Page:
But I swear – and maybe I’ve missed things, but I’ve been stuck at home for the past two weeks after an operation, getting bored and listening to lots of news programmes, and I really mean that I’d swear to this – every time I’ve heard a BBC radio journalist doing this in the course of the current election campaign they’ve spoken only to people over the age of about fifty.

Now I accept that it might be easier to find huddles of older folk in the daytime; I accept also that it can be catchy to have someone saying ‘I’ve always voted X, but I’m buggered if I’m going to do that this time’; and I also accept that the average journalist might feel more comfortable approaching a sixty-year-old than a nineteen-year-old. But it’s unrepresentative and it’s crap. Every time we get the nice retired chap saying that Theresa May will be strong and stable, without a student chipping in with an opposing view, we’re actually getting an insidious little bit of bias.

I’d also bet that if I asked one of these journalists to visit a university campus, I’d be told that they know what the majority of students will say, so it would be unrepresentative to do so. Well, frankly, on that I’d rest my case. See you at the bowls’ club.

 

Exhibit B: Andrew Neil and the IRA

How much of his interview with Jeremy Corbyn did Andrew Neil devote to the IRA? Ten minutes? Eight minutes? Five minutes? Honestly, I couldn’t bear to drag myself back to it in order to check. And if it wasn’t the IRA it was other historic conflicts.

I wouldn’t argue for a minute that this isn’t relevant, nor would I argue that Corbyn’s political backstory isn’t an issue in this election. I’m one of those people who blew £5 by becoming a Labour ‘supporter’ last year in order to vote for Owen Smith. But is it really all that important as we look forward to the next five years?

I mean, there are millions of voters who can’t remember The Troubles. Maybe they need to learn their history, but perhaps most of all right now they’re worrying about the future. These are the people who voted overwhelmingly against Brexit, and whose lives are going to most affected by it, for decades to come.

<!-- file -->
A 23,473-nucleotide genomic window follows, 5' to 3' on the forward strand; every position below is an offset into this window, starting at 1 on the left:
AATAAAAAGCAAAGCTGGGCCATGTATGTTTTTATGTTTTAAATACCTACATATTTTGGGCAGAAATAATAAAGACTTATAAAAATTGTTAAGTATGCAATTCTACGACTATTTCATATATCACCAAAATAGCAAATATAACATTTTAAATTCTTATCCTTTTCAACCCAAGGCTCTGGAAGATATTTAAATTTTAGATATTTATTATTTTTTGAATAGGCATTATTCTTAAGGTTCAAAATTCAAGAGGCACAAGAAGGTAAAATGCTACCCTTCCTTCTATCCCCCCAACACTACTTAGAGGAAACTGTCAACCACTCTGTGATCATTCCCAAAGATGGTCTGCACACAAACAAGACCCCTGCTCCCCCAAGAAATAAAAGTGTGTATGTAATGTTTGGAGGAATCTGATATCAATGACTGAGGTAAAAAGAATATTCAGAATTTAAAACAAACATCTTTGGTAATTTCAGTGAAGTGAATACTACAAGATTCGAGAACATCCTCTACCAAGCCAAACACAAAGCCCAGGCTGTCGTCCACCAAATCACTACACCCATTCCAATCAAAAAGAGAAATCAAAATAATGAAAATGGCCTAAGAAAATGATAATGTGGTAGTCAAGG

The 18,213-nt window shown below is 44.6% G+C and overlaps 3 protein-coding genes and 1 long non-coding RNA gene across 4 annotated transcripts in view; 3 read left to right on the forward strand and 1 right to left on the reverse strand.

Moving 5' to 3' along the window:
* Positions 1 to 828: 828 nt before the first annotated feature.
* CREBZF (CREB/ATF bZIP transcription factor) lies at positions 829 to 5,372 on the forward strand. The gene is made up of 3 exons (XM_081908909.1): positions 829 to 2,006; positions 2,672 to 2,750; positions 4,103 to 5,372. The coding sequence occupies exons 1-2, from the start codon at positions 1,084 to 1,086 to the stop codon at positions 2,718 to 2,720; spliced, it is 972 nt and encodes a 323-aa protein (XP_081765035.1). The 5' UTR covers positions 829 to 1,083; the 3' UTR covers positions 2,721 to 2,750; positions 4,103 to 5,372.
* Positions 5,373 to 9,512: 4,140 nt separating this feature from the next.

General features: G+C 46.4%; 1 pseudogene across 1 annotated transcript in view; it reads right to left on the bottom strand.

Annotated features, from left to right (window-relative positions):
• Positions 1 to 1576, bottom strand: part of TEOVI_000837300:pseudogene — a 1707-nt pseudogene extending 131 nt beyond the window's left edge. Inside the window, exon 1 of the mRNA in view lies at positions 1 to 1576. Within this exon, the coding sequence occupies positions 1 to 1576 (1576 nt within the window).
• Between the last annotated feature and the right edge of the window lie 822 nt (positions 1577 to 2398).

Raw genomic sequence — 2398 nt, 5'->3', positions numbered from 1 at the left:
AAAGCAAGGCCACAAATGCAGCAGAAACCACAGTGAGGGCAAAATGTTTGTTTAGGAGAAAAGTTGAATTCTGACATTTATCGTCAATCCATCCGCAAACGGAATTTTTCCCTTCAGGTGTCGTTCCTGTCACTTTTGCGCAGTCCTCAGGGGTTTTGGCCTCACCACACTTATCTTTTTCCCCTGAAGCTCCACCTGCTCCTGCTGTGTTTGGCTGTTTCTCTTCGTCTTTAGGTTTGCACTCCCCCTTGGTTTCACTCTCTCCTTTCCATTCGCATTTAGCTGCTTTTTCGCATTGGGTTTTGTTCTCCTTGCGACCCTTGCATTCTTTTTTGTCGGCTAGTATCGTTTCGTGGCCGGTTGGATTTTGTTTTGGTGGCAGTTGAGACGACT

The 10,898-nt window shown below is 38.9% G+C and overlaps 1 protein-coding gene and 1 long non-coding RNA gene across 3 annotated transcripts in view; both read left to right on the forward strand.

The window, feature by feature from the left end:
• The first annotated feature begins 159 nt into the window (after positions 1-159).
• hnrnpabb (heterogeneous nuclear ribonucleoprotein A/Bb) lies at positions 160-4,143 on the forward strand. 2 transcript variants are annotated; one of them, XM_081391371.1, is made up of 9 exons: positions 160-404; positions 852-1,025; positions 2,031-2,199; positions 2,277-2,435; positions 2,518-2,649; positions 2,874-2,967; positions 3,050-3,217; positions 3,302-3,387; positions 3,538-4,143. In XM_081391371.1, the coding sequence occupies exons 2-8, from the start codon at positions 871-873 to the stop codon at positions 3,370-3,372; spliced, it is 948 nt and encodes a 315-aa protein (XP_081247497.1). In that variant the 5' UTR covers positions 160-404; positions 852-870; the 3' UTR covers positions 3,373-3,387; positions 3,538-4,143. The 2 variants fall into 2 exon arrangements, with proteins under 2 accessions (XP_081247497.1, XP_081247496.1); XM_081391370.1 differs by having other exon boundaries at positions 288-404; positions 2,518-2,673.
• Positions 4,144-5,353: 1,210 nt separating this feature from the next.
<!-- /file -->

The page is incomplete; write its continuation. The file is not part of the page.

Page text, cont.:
But Brexit, Andrew Neil? I think he mentioned it once in that interview. The unmade costings of Brexit render all other calculations in this election pretty much meaningless. We’re living in a fantasy land in which we talk about education, social care and nuclear weapons without anyone questioning just how devastating a hit the economy is about to take.

I can’t believe I’m the only one who would rather hear Corbyn’s views on this – and, by the way, that could be the best tactic to expose him, because I don’t think he has any more idea about Brexit than May – than on the IRA. But the wait is becoming a little frustrating.

 

And so the press will turn around in due course and say that younger voters don’t turn out on the day. Frankly, the way they’re represented, who could blame them? In fact, though, this has been exposed as a bit of a myth in relation to the referendum, and I wouldn’t be surprised if younger voters surprise us again this time. I’m not sure any party has the answers they need, but they have every right to be mightily pissed off.

 

The idea of the university in the Conservative Party manifesto*

On the evidence of their election manifesto, universities make Theresa May’s Conservatives uneasy. Something about the modern university worries the authors of this document, as they pick away at higher education policy in one section after another. While Labour’s manifesto mentions universities only in relation to fees, it feels like there’s a lot more at stake for the Tories.

So I’d like to consider what’s troubling them, and also what they propose instead, by dwelling on some of the manifesto’s language.

 

‘We will toughen the visa requirements for students, to make sure that we maintain high standards’

The curious thing about this sentence is not the commitment – hugely disappointing though it is – but the justification. What does it mean?

In technical terms, David Morris identifies two alternatives: ‘standards of visa compliance or standards of quality in higher education’. It’s also effectively meaningless; who’s asking for lower standards, of anything? But there’s perhaps something more fundamental, even philosophical at work here as well. It’s an anxious sentence. It has the tone of a head-teacher fretting that her pupils’ are being distracted by the latest social media fad.

British universities are accustomed to working in a global higher education network. Their ideal would be a world with frictionless movement of students, researchers and ideas. Mass movement of students is a good thing for the exporting country since it raises skill levels, and for the importing country since it generates income. And we talk about a ‘fourth age of research’, in which international collaboration makes our work more effective and visible.